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Mausoleums

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Ponte and Castel Sant'Angelo, Rome

RIBA10195
SOURCE: Giovanni Battista Piranesi. Vedute di Roma (Rome, 1754), pl. 29 NOTES: Castel Sant'Angelo was originally constructed as a mausoleum for the Emperor Hadrian in 135-139 AD. The bridge, built at the same time to connect the mausoleum to the Campus Martius, was named Ponte Elio. When the mausoleum became a castle in 401 AD it was renamed Castel Sant'Angelo and the bridge took the same name.

Castel Sant'Angelo, Rome

RIBA10196
SOURCE: Giovanni Battista Piranesi. Vedute di Roma (Rome, 1754), pl. 30 NOTES: Castel Sant'Angelo was originally constructed as a mausoleum for the Emperor Hadrian in 135-139 AD. The bridge, built at the same time to connect the mausoleum to the Campus Martius, was named Ponte Elio. When the mausoleum became a castle in 401 AD it was renamed Castel Sant'Angelo and the bridge took the same name.

West Norwood Cemetery, London: slanting tombstones in front of the Marsden mausoleum

RIBA10562
Tite, Sir William (1798-1873)
NOTES: Originally known as the South Metropolitan Cemetery, this 40-acre cemetery was consecrated in 1837. William Tite, who was the architect for the development company, was responsible for the landscaping and the design of some of the monuments.

West Norwood Cemetery, London: the Marsden mausoleum with Regency-style column

RIBA10563
Tite, Sir William (1798-1873)
NOTES: Originally known as the South Metropolitan Cemetery, this 40-acre cemetery was consecrated in 1837. William Tite, who was the architect for the development company, was responsible for the landscaping and the design of some of the monuments.

West Norwood Cemetery, London: the pink and white marble mausoleum of George Dodd

RIBA10565
Allom, Thomas (1804-1872)
NOTES: Originally known as the South Metropolitan Cemetery, this 40-acre cemetery was consecrated in 1837. William Tite, who was the architect for the development company, was responsible for the landscaping and the design of some of the monuments. This mausoleum was designed by Thomas Allom in 1865.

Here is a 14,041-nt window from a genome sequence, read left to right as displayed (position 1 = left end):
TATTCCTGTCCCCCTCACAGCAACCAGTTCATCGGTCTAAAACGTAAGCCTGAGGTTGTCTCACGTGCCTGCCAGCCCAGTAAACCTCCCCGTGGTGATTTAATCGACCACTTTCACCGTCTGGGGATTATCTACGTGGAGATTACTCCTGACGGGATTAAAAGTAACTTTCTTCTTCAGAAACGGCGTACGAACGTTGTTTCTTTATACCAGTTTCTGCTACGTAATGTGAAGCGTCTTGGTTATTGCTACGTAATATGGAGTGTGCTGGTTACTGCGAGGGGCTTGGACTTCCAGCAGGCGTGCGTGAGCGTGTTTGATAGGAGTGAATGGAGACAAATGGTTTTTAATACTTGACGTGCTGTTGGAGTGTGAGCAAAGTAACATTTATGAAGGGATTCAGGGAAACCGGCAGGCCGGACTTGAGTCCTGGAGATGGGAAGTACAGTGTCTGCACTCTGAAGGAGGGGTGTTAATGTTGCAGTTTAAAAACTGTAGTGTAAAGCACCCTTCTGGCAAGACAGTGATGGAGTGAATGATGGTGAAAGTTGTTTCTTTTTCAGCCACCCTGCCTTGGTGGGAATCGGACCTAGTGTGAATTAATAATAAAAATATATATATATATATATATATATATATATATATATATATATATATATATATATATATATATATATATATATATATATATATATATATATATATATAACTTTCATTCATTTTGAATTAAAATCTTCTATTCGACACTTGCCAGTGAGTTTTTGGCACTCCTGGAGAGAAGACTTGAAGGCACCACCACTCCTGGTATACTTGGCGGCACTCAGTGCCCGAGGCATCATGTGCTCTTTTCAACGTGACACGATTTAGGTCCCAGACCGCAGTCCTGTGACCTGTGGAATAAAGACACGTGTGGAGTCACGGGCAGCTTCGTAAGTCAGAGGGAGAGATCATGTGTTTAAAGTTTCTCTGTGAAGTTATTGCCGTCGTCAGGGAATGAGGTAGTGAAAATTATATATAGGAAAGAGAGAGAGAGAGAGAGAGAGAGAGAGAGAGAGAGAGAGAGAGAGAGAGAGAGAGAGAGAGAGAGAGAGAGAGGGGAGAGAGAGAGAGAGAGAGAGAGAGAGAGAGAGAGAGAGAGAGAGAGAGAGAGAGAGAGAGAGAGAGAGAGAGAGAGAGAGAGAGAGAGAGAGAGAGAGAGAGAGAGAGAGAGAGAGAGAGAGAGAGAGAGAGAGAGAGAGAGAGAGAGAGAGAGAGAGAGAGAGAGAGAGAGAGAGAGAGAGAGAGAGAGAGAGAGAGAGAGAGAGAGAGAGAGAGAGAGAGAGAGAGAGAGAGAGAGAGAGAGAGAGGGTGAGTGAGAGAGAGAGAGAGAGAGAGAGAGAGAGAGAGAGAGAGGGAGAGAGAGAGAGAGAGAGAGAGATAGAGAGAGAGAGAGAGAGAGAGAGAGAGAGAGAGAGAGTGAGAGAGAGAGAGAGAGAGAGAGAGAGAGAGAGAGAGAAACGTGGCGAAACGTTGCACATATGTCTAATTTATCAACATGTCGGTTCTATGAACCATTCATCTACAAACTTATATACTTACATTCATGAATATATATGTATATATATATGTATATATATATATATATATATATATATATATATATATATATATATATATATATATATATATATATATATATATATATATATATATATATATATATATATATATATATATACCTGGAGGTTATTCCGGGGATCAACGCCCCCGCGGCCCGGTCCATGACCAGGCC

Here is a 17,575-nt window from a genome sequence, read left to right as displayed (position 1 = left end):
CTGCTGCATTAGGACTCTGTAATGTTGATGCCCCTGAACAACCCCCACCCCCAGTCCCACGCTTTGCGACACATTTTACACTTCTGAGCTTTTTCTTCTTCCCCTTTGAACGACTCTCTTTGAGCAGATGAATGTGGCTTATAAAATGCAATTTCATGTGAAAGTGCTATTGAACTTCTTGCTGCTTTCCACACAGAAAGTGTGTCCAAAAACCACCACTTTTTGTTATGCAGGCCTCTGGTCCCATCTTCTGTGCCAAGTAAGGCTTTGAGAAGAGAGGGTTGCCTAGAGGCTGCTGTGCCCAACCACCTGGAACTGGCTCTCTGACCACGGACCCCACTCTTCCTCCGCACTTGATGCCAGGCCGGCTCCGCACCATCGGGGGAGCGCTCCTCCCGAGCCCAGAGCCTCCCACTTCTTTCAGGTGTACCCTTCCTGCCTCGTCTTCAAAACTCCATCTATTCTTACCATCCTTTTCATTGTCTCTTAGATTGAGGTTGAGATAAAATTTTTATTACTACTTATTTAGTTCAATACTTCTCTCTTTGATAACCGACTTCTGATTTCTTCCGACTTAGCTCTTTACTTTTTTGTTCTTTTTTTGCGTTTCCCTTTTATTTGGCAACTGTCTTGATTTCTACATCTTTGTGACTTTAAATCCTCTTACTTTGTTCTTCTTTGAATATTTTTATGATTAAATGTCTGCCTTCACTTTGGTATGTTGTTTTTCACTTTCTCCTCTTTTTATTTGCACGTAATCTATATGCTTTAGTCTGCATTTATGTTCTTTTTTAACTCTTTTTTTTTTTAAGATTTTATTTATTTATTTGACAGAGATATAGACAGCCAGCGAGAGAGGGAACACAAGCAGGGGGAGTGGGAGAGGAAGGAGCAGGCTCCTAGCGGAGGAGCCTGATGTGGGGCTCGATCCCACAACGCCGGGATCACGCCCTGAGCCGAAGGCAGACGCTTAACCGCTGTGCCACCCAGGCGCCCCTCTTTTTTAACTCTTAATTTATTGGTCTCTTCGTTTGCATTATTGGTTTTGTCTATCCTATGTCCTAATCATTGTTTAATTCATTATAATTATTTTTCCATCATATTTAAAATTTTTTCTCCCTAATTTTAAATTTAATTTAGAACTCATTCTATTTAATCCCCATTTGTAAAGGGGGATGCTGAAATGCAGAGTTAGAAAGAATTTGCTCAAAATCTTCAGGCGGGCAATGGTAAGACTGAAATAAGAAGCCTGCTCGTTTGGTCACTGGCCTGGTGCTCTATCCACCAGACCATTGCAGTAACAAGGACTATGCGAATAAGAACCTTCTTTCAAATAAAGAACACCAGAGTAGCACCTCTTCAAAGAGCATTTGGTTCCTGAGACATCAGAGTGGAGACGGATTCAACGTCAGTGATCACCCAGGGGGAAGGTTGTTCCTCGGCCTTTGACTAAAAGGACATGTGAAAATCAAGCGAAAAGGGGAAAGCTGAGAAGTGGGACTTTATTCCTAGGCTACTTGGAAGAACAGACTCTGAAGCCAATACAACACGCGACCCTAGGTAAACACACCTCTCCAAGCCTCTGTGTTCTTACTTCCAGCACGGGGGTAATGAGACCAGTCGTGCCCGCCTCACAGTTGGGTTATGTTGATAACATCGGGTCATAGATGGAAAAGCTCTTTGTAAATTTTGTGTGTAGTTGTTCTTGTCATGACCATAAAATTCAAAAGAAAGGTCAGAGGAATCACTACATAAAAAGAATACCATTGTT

West Norwood Cemetery, London: the terracotta mausoleum with Tudor windows of Sir Henry Tate

RIBA10566
Smith, Sidney Robert James (1858-1913)
NOTES: Originally known as the South Metropolitan Cemetery, this 40-acre cemetery was consecrated in 1837. William Tite, who was the architect for the development company, was responsible for the landscaping and the design of some of the monuments. This mausoleum was designed by Sidney R. J. Smith in c.1890.

West Norwood Cemetery, London: the monument to T. E. Schilizzi with female figure under a baldacchino in the Greek part of the cemetery with the mausoleum of John Peter Ralli just visible on the right

RIBA10568
Street, George Edmund (1824-1881)
NOTES: Originally known as the South Metropolitan Cemetery, this 40-acre cemetery was consecrated in 1837. William Tite, who was the architect for the development company, was responsible for the landscaping and the design of some of the monuments. The Schilizzi monument was made in 1872 while the Ralli mausoleum was designed by George Edmund Street in 1888.

Alternative designs for the Mausoleum, Blickling Hall, Blickling, in memory of the 2nd Earl of Buckinghamshire: elevation of the south front

RIBA12107
Bonomi, Joseph (1739-1808)
NOTES: Bonomi's design was based on the tomb of Caius Cestius, Rome. The mausoleum as executed in 1796 was a slightly less austere pyramid without the rusticated plinth.

Design for an unidentified mausoleum

RIBA12117
Bonomi, Joseph (1739-1808)
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